They thought outside of the Xbox. Even outside of the concept of consoles altogether, and in doing so, came up with the Games Pass idea. Something that could represent the evolution of their entire brand, if not the industry on the whole.
If the Xbox Series X fails to become a commercial success (and we have every confidence it will succeed), could Microsoft scrap consoles and just stick with the Xbox Game Pass? Seeking to install it on competitor’s consoles?
At this point, Sony and Nintendo would cease to become competitors and could become something more akin to partners. But this is all speculation and not likely to happen anytime soon, if it ever does.
But Microsoft’s willingness to bring their Xbox Games Pass to PS5 and Nintendo Switch is telling. If things don’t go their way, it gives them another direction to go in. Much like Sega bowing out of console development and into publishing.
It also gives Sony and Nintendo access to Microsoft’s much-coveted exclusive franchises. This is a particularly exciting prospect for the Nintendo Switch, as it would allow portable Xbox games.
Could the fabled Switch Pro make this a reality? And yes, the use of the word Fable was deliberate.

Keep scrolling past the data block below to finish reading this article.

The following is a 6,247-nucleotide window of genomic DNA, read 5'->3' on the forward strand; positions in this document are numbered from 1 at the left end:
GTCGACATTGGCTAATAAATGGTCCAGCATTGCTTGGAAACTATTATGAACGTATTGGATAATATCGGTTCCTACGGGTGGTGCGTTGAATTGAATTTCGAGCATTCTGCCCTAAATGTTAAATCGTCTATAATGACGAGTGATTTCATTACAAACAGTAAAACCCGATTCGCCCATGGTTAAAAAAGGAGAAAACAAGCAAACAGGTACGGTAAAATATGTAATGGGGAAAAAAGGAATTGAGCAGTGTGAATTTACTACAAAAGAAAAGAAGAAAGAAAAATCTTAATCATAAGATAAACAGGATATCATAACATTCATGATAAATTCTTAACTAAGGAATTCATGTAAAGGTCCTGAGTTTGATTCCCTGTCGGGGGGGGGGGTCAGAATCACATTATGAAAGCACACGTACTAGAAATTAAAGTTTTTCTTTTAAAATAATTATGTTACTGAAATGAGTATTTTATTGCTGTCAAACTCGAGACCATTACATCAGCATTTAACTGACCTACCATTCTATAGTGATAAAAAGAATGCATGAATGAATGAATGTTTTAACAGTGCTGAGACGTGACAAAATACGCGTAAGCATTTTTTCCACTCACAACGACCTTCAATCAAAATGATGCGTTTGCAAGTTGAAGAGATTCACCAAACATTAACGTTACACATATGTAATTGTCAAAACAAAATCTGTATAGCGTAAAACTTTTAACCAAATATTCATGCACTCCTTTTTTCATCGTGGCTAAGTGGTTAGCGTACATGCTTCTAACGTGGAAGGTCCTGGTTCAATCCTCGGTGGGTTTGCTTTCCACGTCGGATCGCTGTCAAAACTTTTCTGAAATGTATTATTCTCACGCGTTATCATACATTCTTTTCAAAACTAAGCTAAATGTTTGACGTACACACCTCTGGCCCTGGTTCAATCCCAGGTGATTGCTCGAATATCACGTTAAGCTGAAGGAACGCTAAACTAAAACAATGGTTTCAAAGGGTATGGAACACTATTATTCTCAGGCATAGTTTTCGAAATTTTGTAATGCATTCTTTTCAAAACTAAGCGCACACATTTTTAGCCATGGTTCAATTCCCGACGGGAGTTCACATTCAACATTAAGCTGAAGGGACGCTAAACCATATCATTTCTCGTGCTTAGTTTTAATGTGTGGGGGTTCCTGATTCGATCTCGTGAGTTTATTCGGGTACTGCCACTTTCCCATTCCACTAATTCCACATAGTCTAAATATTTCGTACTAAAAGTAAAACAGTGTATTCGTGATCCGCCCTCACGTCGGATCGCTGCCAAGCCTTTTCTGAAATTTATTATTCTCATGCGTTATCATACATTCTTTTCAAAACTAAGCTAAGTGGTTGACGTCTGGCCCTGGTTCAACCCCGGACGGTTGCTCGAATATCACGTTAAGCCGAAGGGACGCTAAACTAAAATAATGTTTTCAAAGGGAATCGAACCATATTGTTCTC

Xbox Boss Phil Spencer Weighs In
Here’s what Xbox boss Phil Spencer had to say about the idea in a recent interview with Game Reactor, "I love the Switch, I love PlayStation; honestly, I think they've done an amazing job as being a part of this industry. I'm not sure that those are the next big set of users for us, but we could be open to those discussions."
And, "I think for us it's all about priority, and reaching more players. So we went to PC first after Xbox, because there's just so many players there, globally, that don't own an Xbox, that we could reach. We went to mobile next because there's a billion Android phones on the planet."
Finally, going on to say, "We still have iOS to go after; we will come to iOS at some point. We're still working on some of our technology on PC for larger screens in terms of streaming and getting to iOS, and I think once we get through that, we look at what the other options are."
Interesting words and a far cry (that one was also deliberate) from the tone of early Xbox One rhetoric. The Xbox Game Pass will be the jewel in the Microsoft crown as we cross from one gaming generation into another.
Microsoft has been keen to give the Xbox Series X/S the best start in life they can, not repeating the previous generation's mistakes. The Bethesda acquisition is further evidence of this as Xbox looks to consolidate and expand its exclusive library of titles.
Who knows, if Bethesda games do become Xbox exclusives (and some will), the Xbox Game Pass appearing on PS4 could offer a solution to disgruntled PS5 owners.
Here’s what we know about how well older Xbox games will play on the Xbox Series X at launch.
Finally, check out this exciting Xbox Series X unboxing video that’s taken the Internet by storm!